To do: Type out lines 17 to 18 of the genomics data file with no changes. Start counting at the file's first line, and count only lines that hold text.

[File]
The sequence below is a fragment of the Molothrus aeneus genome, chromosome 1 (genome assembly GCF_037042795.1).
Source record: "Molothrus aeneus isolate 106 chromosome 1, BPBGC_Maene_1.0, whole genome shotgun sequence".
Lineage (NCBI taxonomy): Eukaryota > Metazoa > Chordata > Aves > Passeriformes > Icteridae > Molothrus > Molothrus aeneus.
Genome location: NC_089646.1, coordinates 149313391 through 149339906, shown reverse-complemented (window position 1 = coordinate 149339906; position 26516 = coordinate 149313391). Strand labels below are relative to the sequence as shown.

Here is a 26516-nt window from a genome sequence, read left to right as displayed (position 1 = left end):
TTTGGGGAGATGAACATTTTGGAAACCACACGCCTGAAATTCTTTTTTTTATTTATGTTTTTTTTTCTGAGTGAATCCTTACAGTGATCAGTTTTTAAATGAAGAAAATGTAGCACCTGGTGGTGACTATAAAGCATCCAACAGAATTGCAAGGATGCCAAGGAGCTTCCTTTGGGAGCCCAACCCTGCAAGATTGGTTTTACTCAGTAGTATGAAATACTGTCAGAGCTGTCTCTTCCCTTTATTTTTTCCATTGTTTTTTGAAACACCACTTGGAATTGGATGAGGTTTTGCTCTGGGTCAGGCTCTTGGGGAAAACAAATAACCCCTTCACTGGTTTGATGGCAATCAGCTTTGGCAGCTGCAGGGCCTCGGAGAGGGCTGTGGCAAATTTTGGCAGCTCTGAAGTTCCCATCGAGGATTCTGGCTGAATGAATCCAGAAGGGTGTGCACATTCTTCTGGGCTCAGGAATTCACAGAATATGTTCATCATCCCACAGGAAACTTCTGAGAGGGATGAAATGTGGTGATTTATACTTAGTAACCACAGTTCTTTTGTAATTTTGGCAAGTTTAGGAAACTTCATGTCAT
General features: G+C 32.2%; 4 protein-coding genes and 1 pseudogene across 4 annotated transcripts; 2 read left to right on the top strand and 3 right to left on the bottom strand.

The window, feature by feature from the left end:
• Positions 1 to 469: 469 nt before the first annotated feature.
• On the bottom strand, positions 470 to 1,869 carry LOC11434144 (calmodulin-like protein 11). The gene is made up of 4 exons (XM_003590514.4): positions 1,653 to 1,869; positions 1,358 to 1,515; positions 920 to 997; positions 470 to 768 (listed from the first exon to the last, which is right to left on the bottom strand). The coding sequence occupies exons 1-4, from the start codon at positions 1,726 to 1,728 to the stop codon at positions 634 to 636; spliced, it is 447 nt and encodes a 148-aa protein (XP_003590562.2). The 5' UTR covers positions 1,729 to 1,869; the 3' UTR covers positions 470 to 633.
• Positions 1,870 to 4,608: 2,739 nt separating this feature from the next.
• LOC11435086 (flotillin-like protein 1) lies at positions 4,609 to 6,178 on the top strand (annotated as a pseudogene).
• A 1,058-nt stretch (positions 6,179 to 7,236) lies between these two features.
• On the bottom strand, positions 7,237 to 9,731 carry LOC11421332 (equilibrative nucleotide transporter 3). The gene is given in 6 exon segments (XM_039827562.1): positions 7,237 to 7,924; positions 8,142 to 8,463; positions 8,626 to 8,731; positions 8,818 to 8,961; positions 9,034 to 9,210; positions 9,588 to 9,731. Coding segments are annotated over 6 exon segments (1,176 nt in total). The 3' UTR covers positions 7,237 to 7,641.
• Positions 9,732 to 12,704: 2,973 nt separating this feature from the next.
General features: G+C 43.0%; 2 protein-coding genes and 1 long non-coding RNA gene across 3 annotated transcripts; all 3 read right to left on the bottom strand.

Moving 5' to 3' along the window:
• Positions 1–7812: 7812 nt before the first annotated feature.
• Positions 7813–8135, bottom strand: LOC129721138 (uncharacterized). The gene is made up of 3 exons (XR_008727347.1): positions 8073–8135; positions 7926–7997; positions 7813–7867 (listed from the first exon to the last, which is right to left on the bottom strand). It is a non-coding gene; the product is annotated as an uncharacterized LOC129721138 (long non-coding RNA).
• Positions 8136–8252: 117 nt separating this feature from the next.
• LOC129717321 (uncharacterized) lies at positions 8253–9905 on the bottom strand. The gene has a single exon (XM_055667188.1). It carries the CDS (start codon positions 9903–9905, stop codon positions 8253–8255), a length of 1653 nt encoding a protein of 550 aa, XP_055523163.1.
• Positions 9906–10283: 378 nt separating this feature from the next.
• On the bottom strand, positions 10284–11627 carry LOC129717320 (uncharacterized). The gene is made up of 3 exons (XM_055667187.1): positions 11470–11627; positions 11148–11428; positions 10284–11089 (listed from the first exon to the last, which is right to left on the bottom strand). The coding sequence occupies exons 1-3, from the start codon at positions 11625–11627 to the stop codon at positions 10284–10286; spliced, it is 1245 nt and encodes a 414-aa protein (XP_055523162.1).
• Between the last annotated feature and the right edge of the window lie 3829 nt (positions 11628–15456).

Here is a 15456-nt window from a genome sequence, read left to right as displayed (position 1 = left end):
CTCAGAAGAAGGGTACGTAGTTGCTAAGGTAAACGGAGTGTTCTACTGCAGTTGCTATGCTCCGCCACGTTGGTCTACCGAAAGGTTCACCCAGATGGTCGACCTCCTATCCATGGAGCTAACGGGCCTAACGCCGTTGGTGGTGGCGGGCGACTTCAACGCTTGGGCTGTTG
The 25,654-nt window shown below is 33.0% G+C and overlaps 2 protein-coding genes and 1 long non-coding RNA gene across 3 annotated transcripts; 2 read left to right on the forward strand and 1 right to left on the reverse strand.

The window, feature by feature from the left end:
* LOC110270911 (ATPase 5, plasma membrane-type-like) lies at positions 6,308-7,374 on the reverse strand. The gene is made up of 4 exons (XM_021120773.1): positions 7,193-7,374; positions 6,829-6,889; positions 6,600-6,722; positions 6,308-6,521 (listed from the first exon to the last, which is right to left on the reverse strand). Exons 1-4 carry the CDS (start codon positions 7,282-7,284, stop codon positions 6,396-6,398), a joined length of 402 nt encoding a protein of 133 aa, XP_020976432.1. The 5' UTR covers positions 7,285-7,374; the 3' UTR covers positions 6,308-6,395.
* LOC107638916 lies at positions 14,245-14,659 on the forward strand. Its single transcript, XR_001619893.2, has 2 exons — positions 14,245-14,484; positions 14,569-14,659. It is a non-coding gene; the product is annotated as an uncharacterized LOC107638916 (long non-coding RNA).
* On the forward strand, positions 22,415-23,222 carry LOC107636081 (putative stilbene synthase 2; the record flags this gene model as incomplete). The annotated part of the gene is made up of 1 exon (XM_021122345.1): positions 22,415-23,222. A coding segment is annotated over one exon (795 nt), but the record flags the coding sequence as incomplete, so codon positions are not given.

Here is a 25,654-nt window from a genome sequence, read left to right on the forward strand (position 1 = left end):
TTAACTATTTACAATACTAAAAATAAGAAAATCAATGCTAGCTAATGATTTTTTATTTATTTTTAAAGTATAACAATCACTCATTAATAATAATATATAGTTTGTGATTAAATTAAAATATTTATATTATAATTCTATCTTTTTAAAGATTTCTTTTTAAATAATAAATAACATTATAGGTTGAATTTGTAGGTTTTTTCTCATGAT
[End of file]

Moving 5' to 3' along the window:
• Positions 1–7812: 7812 nt before the first annotated feature.